Sharing Ontologies and Rules Using Model Transformations

Sharing Ontologies and Rules Using Model Transformations

Milan Milanovic (University of Belgrade, Serbia), Dragan Djuric (University of Belgrade, Serbia), Dragan Gasevic (Athabasca University, Canada) and Vladan Devedzic (University of Belgrade, Serbia)
DOI: 10.4018/978-1-60566-402-6.ch020
OnDemand PDF Download:
$30.00
List Price: $37.50

Abstract

Web Ontology Language (OWL), Semantic Web Rule Language (SWRL) and Model-Driven Engineering (MDE) are technologies being developed in parallel, but by different communities. They have common points and issues and can be brought closer together. Many authors have so far stressed this problem and have proposed several solutions. The result of these efforts is the recent OMG’s initiative for defining an ontology development platform. However, the problem of transformation between Semantic Web ontology and rule languages and MDE-based languages has been solved using rather partial and ad hoc solutions, most often by XSLT. In this paper, we relations between the Semantic Web languages and MDE-compliant languages as separate technical spaces. In order to achieve a synergy between these technical spaces, we present ontology and rule languages in terms of MDE standards, recognize relations between the OWL and SWRL langauges and MDE-based ontology languages, and propose mapping techniques. In order to illustrate the approach, we use an MDE-defined architecture that includes the ontology and rule metamodels and ontology UML Profile. We also show how MDE techniques, such as model transformations, can be used to enable sharing rules and ontologies by using REWERSE Rule Markup Language (R2ML), a proposal for a general rule language. The main benefit of this approach is that it keeps the focus on the language concepts (i.e., languages’ abstract syntax - metamodels) rather than on technical issues caused by different concrete syntax. Yet, we also provide transformations that bridge between both languages’ concrete (XML) and abstract (MOF) syntax.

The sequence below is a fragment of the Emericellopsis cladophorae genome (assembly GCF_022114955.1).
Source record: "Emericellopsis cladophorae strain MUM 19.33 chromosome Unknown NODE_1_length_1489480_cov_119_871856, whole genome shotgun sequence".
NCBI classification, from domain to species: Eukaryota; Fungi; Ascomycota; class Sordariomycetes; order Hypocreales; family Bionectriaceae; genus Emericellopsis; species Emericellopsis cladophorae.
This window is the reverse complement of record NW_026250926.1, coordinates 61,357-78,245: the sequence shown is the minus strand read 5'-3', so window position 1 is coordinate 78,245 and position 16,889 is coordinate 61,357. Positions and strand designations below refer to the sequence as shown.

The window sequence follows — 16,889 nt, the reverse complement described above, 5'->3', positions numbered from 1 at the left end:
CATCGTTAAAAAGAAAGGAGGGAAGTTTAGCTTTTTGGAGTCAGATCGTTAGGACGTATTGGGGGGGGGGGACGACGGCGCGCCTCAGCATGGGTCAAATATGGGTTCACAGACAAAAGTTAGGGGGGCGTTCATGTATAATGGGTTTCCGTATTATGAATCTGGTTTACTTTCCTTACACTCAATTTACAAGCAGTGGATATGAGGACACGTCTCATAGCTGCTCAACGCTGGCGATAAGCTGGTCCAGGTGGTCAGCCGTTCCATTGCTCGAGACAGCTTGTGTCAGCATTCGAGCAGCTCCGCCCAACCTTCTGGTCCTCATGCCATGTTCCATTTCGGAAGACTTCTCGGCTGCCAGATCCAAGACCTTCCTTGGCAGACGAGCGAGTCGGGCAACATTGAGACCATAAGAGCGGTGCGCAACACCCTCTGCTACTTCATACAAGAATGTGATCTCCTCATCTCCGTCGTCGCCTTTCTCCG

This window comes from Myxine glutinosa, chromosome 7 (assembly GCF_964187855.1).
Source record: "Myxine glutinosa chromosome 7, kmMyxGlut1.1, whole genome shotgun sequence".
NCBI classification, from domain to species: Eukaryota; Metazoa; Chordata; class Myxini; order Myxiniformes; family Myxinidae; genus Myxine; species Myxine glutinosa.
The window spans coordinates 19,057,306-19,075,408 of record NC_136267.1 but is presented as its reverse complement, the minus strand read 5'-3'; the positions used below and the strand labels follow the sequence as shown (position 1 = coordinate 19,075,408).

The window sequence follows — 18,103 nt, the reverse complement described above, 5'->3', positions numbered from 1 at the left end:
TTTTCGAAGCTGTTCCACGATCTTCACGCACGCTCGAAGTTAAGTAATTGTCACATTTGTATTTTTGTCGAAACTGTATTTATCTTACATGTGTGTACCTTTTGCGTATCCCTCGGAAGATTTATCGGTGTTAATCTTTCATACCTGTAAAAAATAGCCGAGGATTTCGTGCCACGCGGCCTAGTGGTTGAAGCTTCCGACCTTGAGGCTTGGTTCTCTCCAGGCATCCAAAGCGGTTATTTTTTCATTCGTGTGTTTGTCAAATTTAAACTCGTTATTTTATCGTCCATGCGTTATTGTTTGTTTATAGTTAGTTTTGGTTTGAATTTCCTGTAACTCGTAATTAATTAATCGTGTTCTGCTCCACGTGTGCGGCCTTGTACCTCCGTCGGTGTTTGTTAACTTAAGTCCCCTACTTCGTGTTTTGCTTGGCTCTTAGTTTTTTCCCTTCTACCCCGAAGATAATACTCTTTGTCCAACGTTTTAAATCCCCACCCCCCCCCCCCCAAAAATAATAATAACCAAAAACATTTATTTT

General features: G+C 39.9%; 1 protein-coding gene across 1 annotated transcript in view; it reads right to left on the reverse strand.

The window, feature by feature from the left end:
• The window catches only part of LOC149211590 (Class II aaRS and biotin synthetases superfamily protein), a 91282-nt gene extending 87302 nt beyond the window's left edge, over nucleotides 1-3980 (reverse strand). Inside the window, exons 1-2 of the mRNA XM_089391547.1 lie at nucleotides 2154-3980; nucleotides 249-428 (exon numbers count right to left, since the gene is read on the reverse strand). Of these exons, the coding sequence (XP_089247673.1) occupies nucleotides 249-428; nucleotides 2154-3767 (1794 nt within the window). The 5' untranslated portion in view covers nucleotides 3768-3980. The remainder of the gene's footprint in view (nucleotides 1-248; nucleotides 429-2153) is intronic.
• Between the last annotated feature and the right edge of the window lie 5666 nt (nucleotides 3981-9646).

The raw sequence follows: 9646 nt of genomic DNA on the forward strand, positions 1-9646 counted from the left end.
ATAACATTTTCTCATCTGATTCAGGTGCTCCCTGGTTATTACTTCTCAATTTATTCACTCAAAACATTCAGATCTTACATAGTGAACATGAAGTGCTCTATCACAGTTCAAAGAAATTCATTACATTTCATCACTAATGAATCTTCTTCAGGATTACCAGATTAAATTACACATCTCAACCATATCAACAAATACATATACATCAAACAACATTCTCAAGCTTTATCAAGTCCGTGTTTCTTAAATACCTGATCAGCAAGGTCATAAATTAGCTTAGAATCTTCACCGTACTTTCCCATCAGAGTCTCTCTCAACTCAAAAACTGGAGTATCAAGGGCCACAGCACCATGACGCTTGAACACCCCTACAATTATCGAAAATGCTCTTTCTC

Chapter Preview
Top

Introduction And Motivation

The Semantic Web is based on the use of ontologies that should provide an explicit definition of the domain conceptualization. Employing the rich AI research experience and being driven by practical needs for the use on the Web, the W3C has adopted the Web Ontology Language (OWL) as a standard ontology language (Bechhofer et al., 2004). Although the adoption of OWL means that Semantic Web applications can exchange their ontologies and tool vendors can develop reasoners and query languages over OWL, there is also a need to have some other mechanisms for defining knowledge. This is mainly manifested through advanced mechanisms for enriching ontologies by using rules. Thus, we should also define a standardized Semantic Web rule language that will be based on OWL to provide an additional reasoning layer on top of OWL. On the other hand, there are many Semantic Web applications that might use (OWL) ontologies whose business logic is implemented by using various rule languages (e.g., F-Logic, Jess, and Prolog) (Sheth et al., 2006). In this case, the primary goal is to have a rule exchange language for sharing rules, and hence enabling reusability of their business logics.